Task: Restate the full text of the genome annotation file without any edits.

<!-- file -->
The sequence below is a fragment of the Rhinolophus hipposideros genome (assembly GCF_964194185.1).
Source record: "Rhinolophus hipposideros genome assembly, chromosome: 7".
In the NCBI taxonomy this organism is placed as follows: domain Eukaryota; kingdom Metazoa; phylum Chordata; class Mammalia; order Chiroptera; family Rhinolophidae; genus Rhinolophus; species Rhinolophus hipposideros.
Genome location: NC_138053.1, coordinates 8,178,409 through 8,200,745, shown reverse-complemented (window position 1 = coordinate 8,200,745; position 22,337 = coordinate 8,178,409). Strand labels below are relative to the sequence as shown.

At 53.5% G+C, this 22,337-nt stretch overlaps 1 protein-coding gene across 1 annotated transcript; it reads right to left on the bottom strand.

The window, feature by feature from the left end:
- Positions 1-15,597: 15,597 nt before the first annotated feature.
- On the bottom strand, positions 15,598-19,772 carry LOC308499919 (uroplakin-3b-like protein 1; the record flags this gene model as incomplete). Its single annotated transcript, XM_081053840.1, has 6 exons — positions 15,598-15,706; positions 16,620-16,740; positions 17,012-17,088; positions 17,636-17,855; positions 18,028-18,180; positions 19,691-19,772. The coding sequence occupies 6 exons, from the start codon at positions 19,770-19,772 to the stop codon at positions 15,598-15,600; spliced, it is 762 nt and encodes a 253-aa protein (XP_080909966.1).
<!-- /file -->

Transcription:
The sequence below is a fragment of the Rhinolophus hipposideros genome (assembly GCF_964194185.1).
Source record: "Rhinolophus hipposideros genome assembly, chromosome: 7".
In the NCBI taxonomy this organism is placed as follows: domain Eukaryota; kingdom Metazoa; phylum Chordata; class Mammalia; order Chiroptera; family Rhinolophidae; genus Rhinolophus; species Rhinolophus hipposideros.
Genome location: NC_138053.1, coordinates 8,178,409 through 8,200,745, shown reverse-complemented (window position 1 = coordinate 8,200,745; position 22,337 = coordinate 8,178,409). Strand labels below are relative to the sequence as shown.

At 53.5% G+C, this 22,337-nt stretch overlaps 1 protein-coding gene across 1 annotated transcript; it reads right to left on the bottom strand.

The window, feature by feature from the left end:
- Positions 1-15,597: 15,597 nt before the first annotated feature.
- On the bottom strand, positions 15,598-19,772 carry LOC308499919 (uroplakin-3b-like protein 1; the record flags this gene model as incomplete). Its single annotated transcript, XM_081053840.1, has 6 exons — positions 15,598-15,706; positions 16,620-16,740; positions 17,012-17,088; positions 17,636-17,855; positions 18,028-18,180; positions 19,691-19,772. The coding sequence occupies 6 exons, from the start codon at positions 19,770-19,772 to the stop codon at positions 15,598-15,600; spliced, it is 762 nt and encodes a 253-aa protein (XP_080909966.1).